That’s how you run a debate. Last night’s Vice-Presidential spectacle shows the value of a strong, intelligent and demanding moderator. A moderator is not a human stack of conversation starters. A good moderator fosters actual debate, mitigating the 21st century style oral scrap booking. “I’ve memorized this fact, I paste it here. I’ve got make this point, I’ll paste it there.” Martha Raddatz did all this because she spoke. She asked questions and then – here’s the best part – she asked follow-ups. Or, in some cases, asked the damn question again because it didn’t get answered.
A lot of time was spent on foreign affairs. Not the heartbeat of this political season, but welcomed. Foreign affairs are actually where the president has the most power and can make the biggest differences. Americans tend to be preoccupied with budgets, deficits and taxes. Constitutionally speaking, those are the matters of Congress. Not to belittle a call from the executive branch, or to ignore veto ability, but the fact is, anyone can suggest a fiscal plan. Congress handles matters of finance. The President handles matters of state and it deserves more attention that this election (most elections) provides. Again, thanks Martha.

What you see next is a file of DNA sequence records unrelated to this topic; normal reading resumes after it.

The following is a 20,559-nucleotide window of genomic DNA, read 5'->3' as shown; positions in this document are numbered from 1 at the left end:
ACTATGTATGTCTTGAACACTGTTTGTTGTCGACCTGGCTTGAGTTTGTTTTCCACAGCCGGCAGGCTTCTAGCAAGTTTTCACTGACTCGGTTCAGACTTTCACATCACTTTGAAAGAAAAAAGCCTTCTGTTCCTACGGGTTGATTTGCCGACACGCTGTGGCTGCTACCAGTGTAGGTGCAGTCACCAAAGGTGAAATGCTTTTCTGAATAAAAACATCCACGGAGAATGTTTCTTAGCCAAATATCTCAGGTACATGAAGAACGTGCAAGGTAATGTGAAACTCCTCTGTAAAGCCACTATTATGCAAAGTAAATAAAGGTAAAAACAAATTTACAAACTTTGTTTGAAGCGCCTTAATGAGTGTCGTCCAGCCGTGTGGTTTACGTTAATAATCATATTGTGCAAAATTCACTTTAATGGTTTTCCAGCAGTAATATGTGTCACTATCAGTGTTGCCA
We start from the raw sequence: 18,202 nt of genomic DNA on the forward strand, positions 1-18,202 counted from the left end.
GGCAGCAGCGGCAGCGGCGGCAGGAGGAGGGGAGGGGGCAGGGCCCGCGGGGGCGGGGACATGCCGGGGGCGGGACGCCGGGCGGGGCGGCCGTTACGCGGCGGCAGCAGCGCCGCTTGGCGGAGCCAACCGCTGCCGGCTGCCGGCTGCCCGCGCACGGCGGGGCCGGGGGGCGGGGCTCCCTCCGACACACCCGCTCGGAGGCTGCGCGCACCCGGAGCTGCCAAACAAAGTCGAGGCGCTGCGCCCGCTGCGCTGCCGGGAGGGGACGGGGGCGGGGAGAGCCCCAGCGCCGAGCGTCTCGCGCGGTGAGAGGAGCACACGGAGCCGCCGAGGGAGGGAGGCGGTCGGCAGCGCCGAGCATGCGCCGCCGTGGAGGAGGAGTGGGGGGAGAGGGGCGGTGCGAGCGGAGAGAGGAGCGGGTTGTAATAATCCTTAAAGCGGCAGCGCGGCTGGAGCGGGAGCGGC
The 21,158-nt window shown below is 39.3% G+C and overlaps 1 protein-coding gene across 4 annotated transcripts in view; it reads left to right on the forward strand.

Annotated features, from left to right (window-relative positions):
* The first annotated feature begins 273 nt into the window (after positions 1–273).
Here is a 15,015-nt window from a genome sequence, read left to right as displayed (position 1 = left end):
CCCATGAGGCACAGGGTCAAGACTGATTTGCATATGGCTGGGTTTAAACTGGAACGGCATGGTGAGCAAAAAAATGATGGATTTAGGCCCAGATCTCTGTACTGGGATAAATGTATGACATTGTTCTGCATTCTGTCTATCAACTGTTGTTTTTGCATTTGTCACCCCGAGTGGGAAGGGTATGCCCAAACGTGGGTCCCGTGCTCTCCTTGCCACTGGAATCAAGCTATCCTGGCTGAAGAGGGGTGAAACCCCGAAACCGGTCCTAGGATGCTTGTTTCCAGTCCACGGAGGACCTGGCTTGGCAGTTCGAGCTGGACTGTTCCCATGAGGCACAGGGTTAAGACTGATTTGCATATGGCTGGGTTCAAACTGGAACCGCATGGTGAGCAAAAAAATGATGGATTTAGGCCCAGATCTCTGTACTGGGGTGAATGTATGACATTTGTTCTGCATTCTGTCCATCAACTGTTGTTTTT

There are no winners or losers in these things. There is no score keeping. It is actually a shame the so much attention is given to tone, body posture, Twitter trends and quips. A debate that’s healthy for country should illuminate the questions before the voters. Cleverness and temperament - they help illuminate character - are important. They are also quite secondary. Martha marshaled the debate that way, balancing the relative important of substance and style quite nicely.
Part of me wondered during the debate if the gentlemen, being gentlemen, responded better to a woman cutting them off or prodding them in a new direction. She wasn’t perceived as a third combatant. Then I decided no. Martha was just, plain great.